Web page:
Here is some of the information I was able to come up with. Starting with information on Wikipedia, I was able to uncover the fact that McCarren was first known as Greenpoint Park prior to 1903. During this time period, NYC was buying up land for the purpose of creating parks. The park was purchased in 1903, and in 1909, it was renamed McCarren Park.
(McCarren was a N.Y. State Senator who had lived in the neighborhood)
IMG_6973.JPG

The land was being used as a park prior to 1903, I'm thinking maybe a few Barber dimes or Indian Head Pennies, are waiting to be found.
IMG_7010.JPG

This neighborhood church was established in 1916, with this structure being built in 1922. How many picnics were held by Sunday church goers in the park, right across the street?
IMG_7012.JPG

The neighborhood was growing as is witnessed by the information that I got when I punched in the addresses of these residential buildings. 563 Manhattan Avenue was built in 1928 and 623 Manhattan Avenue was built in 1931.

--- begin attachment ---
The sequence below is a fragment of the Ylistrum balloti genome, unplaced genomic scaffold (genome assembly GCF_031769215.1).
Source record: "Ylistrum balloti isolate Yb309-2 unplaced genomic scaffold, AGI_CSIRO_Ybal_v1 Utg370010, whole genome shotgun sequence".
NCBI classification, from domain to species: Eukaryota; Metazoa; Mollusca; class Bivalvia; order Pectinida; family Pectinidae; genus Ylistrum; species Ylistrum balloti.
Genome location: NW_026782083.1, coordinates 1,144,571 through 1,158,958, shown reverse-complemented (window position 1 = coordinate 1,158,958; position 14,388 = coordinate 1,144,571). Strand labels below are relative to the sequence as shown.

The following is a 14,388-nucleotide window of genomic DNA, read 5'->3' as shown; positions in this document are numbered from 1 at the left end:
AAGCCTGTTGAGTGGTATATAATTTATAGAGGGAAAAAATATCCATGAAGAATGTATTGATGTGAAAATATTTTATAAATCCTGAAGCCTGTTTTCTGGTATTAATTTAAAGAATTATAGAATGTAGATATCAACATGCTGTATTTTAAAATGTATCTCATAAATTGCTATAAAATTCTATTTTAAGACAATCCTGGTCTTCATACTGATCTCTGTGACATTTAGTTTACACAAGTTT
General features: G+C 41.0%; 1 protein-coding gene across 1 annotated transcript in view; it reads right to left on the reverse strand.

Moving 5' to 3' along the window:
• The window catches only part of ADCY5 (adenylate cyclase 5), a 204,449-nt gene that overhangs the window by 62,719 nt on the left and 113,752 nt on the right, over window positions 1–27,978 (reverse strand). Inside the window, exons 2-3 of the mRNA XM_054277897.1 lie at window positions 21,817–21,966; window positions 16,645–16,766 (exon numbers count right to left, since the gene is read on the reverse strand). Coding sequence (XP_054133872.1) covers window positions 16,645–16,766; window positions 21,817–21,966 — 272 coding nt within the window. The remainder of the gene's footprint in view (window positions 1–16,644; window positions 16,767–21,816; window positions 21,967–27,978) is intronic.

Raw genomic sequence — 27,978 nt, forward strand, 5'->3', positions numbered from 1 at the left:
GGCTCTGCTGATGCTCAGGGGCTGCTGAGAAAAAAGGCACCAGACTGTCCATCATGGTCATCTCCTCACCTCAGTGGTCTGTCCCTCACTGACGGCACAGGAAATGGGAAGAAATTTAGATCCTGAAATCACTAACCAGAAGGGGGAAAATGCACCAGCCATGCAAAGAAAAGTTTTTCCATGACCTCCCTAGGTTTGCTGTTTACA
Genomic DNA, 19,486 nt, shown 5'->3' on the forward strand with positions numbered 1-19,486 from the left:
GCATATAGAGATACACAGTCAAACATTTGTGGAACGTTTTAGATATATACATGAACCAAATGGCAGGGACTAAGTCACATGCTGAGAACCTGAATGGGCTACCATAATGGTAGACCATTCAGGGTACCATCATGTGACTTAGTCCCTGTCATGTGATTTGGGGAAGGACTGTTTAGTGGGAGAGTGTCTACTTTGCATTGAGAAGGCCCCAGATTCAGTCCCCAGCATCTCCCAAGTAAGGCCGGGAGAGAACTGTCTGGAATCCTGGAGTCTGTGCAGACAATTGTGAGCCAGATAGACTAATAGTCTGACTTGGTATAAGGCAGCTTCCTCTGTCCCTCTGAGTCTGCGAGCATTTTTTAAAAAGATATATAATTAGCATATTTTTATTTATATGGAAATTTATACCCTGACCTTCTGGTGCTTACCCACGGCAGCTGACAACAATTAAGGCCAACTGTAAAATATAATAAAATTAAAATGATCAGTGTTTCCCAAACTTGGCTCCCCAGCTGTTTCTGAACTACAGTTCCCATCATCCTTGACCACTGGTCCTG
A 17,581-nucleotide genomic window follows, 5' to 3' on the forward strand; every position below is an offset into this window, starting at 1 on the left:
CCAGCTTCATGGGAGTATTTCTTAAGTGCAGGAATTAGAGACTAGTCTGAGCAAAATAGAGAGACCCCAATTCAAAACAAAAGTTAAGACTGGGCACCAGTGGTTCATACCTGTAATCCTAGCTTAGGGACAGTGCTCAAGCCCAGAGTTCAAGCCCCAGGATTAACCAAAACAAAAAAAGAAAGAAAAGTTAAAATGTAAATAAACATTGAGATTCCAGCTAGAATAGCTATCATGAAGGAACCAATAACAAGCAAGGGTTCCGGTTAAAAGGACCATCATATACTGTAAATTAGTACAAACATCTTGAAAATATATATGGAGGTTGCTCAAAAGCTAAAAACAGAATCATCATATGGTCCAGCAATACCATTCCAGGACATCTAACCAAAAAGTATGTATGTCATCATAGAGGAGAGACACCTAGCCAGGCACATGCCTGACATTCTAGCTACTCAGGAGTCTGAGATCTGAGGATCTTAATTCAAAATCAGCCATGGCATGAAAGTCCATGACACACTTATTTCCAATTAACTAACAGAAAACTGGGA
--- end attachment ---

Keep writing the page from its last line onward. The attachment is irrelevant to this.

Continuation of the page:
IMG_7041.JPG


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This local Butcher shop serves a predominately Polish neighborhood
IMG_7042.JPG

The Nassau Avenue Subway Station opened in 1933. It is only one block from the park.
IMG_7044.JPG

The Automotive High School opened in 1937. By now my thought are about Mercury Dimes and Standing Liberty Quarters.
IMG_6992.JPG

It goes without saying that the huge older trees were probably the first shaded areas used by neighborhood residents to try to escape the pre-air conditioner days and evenings.
IMG_6986.JPG

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Little Grass Islands that may hold a Walking Liberty Half that was dropped while exiting a car at night.
IMG_7003.JPG

The Works Progress Administration built the park pool in 1936.
IMG_6974.JPG

These partially destroyed brick columns are all that remain of the once gated rear maintenance entrance to the pool.

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Hope you guys enjoyed a trip through the history of the park and it's surrounding neighborhood. Hopefully my next pictures will include some excellent finds that I hope to make this coming Friday.
Here are a few results from a 6 hour hunt,
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IMG_7144.JPG
 
Last edited:

swamp yankee

Well-Known Member
#10